The Episcopal Church struck a historical compromise on same-sex marriage following a Friday vote at its triennial convention.
Delegates to the Episcopal General Convention in Austin, Texas overwhelmingly approved a resolution allowing same-sex couples to marry in all churches, even if individual bishops object. If members of the diocese do not wish to participate in the ceremony, B012 mandates that bishops find someone else who can step in and provide “pastoral support” for the couple.
Supporters claimed the move would be another step forward for the Episcopal Church on LGBTQ inclusion. When the General Convention last met in 2015, church leaders voted in favor of adopting trial-use liturgies which paved the way for marriage rites for same-sex couples.
“For 40 years, our LGBTQ brothers and sisters have been at the back of the bus and, every so often, they are invited to move forward one row at a time,” the Rev. Scot McComas claimed during Friday’s deliberations.
But even as the Episcopal Church has moved forward on LGBTQ issues, progress has not been absolute.
Following the 2015 resolution, eight of the 101 total diocese in the United States continued to prohibit same-sex couples from marrying in their local congregations, citing religious convictions. Such districts were located in Florida, Illinois, New York, North Dakota, Tennessee, and the U.S. Virgin Islands.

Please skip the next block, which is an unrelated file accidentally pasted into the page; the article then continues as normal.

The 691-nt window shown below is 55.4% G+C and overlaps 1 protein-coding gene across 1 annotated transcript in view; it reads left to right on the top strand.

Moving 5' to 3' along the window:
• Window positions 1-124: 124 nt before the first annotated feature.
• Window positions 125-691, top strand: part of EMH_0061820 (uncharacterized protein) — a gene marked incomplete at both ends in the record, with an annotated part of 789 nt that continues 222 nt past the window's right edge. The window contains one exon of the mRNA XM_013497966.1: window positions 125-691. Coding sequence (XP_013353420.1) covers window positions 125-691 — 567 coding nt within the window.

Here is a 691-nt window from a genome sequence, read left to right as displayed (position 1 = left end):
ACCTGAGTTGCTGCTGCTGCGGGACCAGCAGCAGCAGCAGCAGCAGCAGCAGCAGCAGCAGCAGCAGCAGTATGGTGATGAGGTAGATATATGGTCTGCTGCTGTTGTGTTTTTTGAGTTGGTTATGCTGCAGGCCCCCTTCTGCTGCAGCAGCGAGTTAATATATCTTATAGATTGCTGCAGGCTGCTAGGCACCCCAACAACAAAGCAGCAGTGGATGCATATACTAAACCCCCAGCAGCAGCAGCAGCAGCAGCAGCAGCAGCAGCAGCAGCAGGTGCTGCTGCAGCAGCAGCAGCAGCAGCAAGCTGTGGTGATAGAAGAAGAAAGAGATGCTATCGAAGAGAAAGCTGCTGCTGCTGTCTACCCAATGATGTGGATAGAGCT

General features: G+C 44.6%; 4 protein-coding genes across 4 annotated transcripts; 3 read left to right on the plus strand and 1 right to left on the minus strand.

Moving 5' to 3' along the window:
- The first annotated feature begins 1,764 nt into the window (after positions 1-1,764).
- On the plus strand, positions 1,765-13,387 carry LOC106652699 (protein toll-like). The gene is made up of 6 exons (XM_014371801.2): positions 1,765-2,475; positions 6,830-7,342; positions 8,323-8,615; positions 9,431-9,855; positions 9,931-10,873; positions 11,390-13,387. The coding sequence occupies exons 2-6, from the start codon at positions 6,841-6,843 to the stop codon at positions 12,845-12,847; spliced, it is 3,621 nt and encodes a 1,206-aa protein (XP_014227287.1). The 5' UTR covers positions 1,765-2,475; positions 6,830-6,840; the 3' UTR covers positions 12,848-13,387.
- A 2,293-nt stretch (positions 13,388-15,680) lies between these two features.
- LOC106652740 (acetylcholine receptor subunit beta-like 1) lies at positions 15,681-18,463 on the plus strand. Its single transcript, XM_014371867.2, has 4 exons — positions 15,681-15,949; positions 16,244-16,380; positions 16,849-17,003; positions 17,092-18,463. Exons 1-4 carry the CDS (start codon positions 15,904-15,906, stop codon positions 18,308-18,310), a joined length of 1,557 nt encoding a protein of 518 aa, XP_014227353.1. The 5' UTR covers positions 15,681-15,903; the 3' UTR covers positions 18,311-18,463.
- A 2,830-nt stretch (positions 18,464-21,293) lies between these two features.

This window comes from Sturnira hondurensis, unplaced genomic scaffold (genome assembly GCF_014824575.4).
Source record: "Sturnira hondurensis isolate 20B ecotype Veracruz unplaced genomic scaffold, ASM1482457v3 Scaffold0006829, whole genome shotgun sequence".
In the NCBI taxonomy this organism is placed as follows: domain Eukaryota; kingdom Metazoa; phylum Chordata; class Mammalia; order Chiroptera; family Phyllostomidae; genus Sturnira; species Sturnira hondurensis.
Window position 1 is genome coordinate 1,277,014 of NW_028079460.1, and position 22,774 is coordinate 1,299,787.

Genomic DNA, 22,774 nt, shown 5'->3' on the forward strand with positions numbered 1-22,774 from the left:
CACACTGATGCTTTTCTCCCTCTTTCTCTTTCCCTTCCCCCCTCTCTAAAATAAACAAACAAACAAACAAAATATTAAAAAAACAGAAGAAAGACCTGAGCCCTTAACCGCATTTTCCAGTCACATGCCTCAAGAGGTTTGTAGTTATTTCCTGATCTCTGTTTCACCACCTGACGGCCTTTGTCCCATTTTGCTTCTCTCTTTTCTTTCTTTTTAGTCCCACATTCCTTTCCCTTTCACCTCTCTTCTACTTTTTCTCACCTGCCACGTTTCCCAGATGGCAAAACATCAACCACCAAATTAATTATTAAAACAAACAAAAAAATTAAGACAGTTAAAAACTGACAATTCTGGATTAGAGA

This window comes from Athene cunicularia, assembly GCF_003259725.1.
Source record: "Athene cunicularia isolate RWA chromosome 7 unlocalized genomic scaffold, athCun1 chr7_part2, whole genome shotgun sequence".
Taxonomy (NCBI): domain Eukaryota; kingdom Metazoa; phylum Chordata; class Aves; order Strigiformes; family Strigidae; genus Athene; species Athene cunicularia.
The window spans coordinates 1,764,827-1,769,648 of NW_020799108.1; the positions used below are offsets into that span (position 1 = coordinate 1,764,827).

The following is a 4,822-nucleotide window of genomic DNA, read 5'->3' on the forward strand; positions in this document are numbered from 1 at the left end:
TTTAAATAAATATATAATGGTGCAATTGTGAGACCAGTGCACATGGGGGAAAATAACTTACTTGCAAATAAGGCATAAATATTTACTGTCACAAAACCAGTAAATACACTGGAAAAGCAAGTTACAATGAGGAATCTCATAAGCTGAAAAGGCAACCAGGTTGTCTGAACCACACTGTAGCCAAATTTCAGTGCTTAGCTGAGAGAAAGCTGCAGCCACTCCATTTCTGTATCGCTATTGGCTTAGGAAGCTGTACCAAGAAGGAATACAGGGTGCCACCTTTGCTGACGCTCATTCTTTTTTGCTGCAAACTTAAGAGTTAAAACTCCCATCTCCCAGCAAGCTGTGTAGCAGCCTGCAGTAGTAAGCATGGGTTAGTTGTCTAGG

One of the bishops who blocked recognition for LGBTQ couples, Bishop John Bauerschmidt of the Episcopal Diocese of Tennessee, praised B012 as preserving “the ministry of bishops as chief pastors and teachers in our dioceses.”
Others expressed concerns, however, that the groundbreaking decision could lead to further rifts in the church following the consecration of openly gay Bishop Gene Robinson in 2003. John Howard of the Episcopal Diocese of Florida claimed many church members left the faith over the controversial issue of LGBTQ clergy, as the Religion News Service originally reported.
Episcopal Bishop of Albany William Love added that last week’s resolution could lead to legal action.
“I’m concerned that when this passes, the floodgates are going to open once again, the bloodshed is going to open once again, the insidious lawsuits are going to continue once again,” Love claimed.
Bauerschmidt told The Tennessean there remains “much to work out” in the implementation of B012, claiming that Episcopal leaders will be determining “what it means for our diocese with clergy and congregations in the coming days.” This conversation will likely include formalizing the process of handing off same-sex weddings should a bishop wish to recuse himself from the ceremony.
The new policy will not take effect until Dec. 2, the first Sunday of Advent.